I watched Trump's Rose Garden session in which he announced that he would sign the appropriation bill and also declare a national emergency under the National Emergencies Act. IMO he will win whatever court challenges are made because his authority to do this is clear in "black letter" law and the opposition will have to base their plaints on a judgment as to whether or not there is an emergency. IMO there is nothing in the constitution or law that makes the judgment or the courts competent to overrule his judgment in this case. If they don't like the National Emergencies Law, let the Congress repeal it.
On the other hand, Trump also told the world that because of a personal appeal by a woman from Idlib Province in Syria who came to see him in the Oval Office, he called Putin and argued him into calling off the preparations for a massive Russo/Syrian/Iranian offensive that would IMO have recovered Idlib for the SAG.
I am recalling here roughly what he said.
The lady's argument was that she believed that the millions who lived in the province would be killed or maimed in the process and all the towns destroyed. Her parents lived in the province. And, after all, she said, there are only 45,000 jihadis in the province. I was not in the room, but would be willing to bet that she was; well spoken, well dressed, and reasonably attractive. Trump was persuaded and Idlib remains a cancer in the side of the Syrian state, the Russians, having listened to Trump, attempted to create a de-militarized zone around Idlib Province within which the jihadis have consolidated power.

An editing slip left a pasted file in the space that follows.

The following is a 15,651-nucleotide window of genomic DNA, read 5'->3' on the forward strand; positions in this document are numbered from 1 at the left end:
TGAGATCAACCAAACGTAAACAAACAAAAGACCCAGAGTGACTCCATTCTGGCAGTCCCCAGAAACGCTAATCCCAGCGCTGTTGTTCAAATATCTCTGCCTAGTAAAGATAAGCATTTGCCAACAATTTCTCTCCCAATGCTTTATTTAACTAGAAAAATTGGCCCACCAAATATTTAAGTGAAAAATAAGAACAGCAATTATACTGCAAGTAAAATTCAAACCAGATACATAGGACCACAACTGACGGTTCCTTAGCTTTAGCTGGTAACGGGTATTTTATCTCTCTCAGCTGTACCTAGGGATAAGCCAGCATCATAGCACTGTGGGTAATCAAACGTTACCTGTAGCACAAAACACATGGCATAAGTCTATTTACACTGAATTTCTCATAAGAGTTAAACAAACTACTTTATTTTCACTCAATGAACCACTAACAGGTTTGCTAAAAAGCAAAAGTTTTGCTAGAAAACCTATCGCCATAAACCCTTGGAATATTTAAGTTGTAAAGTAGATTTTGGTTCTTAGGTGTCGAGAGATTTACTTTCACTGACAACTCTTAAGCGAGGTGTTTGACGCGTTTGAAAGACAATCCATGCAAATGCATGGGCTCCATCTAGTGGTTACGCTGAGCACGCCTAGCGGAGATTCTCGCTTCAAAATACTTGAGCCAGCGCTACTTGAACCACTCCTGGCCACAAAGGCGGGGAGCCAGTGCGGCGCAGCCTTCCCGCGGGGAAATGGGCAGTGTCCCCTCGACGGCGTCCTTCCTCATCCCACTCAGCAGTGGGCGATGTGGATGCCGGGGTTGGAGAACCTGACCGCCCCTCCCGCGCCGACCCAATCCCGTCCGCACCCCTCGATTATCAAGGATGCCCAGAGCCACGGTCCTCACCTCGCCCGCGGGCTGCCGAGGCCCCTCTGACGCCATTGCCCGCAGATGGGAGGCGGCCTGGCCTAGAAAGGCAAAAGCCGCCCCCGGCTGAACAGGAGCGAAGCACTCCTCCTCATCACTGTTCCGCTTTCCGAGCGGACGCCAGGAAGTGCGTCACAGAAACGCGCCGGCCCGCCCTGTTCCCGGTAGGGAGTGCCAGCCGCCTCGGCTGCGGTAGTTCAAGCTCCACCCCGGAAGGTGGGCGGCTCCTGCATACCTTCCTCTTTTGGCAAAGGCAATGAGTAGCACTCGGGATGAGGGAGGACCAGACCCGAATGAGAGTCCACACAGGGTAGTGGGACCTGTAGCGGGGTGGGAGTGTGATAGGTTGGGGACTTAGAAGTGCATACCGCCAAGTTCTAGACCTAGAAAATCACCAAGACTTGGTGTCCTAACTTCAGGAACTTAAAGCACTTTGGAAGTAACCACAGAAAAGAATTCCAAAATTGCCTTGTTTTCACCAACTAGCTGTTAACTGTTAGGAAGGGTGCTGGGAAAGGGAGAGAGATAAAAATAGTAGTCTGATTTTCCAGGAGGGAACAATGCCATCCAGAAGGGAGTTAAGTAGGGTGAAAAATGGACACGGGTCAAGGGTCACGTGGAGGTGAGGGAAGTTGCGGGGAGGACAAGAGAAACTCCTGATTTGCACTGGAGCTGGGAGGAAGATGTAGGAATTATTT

Some years ago I was asked to speak at a two or three day discussion of the Middle East at Mississippi State University. This is a big school. Attendance was in the thousands. On the program with me (or I with him) was, then TV personality, (later governor of Ohio) John Kasich. At a pre-conference dinner, Kasich sought to dominate the table talk and me (his principal competition) at this conference. There were numerous senior faculty present at table. Kasich sought to belittle whatever knowledge I might have of the MENA region and of the peoples and cultures there. In particular he said that I did not understand Islam at all because I said that the jihadis were among the various forms of Islam, a religion which I foolishly claimed had no central authority structure and in which the "true Islam" was not to be known except in the consensus (ijma') of various groups of Muslims.
Having heard him out, I explained to him my background and experience. He grew more and more sober, clearly unused to opposition. I asked him what the basis was for his opinion that the various jihadis were not real Muslims at all.
He told us that a number of beauteous Muslim ladies had been brought to see him. He said they were well spoken, well dressed (some in French couture clothing) and that they smelled good. This last was said after I asked him about it having run into this phenomenon before.
These ladies were all at pains to explain to him that the jihadis were outside Islam because they did not accept the ijma' of the scholars of whatever "school" (mathab) of Sunni Sharia these ladies adhered to.
The lesson – Beware of well dressed ladies who smell of Chanel #5. pl